- “Sensitive but resilient, equally available during the day or night with a minimum of coaxing, it has performed purposefully if not always skillfully for an eternity of centuries, endlessly searching, sensing, expanding, probing, penetrating, throbbing, wilting, and wanting more. Never concealing its prurient interest, it is man’s most honest organ.” —Thy Neighbor’s Wife, (1981), Gay Talese.
It’s time for the 25th installment in our series of mini-articles on icons of erotic art. Today’s item is an unabashed tribute to man’s most honest organ, that wonderful extension to the human male’s groin, the wondrous complex of bulging blood vessels, the source of pride of alpha through zeta males: the penis. Here represented by Le Dieu Priape (ca. 1779 – 1795) by French visionary architect and draughtsman Jean-Jacques Lequeu, it shows a large, elegant and powerful phallus. Calling it a phallus, makes it clear that the penis is erect, because let’s face it, in a flaccid state our pride is pretty preposterous.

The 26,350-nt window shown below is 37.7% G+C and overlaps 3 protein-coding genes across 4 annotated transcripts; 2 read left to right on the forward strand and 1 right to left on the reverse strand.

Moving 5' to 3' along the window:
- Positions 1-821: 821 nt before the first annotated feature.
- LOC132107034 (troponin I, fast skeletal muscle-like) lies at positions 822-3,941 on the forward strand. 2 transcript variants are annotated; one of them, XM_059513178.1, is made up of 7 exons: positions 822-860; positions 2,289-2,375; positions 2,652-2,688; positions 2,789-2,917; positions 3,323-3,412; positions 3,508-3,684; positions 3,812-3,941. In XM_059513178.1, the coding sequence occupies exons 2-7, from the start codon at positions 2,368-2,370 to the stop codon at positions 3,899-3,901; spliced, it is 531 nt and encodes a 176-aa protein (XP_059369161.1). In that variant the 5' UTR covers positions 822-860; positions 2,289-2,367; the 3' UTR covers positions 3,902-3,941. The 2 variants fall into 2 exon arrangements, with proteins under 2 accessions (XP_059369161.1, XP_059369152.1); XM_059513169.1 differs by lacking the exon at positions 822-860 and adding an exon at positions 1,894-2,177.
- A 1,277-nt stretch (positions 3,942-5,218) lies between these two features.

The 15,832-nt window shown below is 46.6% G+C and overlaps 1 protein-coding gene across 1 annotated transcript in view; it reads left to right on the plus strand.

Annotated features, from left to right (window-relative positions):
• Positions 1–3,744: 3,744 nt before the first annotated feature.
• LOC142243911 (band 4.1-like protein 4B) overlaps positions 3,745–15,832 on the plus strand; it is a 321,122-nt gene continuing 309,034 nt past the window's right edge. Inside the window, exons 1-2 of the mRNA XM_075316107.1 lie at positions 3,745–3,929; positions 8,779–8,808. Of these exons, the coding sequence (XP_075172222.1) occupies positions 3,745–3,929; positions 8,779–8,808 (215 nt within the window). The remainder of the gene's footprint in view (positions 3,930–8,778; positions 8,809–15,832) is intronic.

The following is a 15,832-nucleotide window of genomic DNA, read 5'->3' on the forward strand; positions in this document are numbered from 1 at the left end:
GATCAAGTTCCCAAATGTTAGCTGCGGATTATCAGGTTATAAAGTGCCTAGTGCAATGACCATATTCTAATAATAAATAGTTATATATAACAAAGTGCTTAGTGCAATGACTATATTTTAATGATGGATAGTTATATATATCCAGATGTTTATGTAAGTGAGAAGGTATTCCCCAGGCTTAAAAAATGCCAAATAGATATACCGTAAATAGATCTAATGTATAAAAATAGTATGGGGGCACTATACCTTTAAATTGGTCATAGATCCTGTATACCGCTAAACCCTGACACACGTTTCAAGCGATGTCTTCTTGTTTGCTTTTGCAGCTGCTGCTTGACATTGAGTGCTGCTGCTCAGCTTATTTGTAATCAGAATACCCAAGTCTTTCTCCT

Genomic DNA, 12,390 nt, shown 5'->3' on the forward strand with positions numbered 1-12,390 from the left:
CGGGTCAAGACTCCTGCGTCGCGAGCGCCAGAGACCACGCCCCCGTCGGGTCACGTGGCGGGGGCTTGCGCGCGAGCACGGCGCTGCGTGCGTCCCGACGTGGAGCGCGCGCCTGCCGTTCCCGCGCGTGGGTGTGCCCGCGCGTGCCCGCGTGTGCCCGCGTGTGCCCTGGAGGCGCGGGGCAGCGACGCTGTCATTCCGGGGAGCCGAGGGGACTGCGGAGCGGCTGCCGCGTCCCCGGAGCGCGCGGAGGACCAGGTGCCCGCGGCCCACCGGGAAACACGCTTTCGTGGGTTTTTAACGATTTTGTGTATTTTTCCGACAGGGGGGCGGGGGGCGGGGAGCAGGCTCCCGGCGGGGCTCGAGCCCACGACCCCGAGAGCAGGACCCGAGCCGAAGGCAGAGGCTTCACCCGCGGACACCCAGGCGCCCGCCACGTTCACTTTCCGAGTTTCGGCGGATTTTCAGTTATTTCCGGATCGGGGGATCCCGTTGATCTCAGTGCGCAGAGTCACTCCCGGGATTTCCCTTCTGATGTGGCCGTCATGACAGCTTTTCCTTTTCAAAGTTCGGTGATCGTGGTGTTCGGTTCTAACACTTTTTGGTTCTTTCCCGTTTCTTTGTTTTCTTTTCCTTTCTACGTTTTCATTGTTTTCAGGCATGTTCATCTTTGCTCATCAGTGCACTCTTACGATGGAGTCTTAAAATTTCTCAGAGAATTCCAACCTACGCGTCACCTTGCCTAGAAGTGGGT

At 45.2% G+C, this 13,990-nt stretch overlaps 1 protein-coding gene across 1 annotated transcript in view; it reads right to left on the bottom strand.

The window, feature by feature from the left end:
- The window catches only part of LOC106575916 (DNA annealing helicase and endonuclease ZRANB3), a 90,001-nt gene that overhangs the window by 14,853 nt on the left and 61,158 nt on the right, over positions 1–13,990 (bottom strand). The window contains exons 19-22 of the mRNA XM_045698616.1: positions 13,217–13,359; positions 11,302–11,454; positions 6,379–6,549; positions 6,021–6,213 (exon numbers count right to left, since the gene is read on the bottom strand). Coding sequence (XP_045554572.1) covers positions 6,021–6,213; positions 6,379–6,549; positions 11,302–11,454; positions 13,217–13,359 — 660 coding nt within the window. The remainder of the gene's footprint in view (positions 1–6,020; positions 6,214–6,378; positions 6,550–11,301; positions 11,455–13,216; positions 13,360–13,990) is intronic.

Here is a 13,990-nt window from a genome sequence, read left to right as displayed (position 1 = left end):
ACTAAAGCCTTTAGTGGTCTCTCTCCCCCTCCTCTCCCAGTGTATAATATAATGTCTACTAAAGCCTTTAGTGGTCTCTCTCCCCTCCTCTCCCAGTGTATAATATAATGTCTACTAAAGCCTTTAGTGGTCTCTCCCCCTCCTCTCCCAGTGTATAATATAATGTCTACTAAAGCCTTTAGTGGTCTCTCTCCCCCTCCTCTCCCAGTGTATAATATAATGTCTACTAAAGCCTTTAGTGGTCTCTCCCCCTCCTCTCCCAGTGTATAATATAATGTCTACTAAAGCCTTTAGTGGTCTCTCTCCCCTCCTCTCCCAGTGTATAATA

P.S. The quote of Thy Neighbor’s Wife by Gay Talese came my way via a Dutch translation of Louise Kaplan’s recently acquired Female Perversions, from the first cursory reading, a very good study of female sexual behavior and its representation in psychoanalytic theory and western literature and Emma Bovary in particular.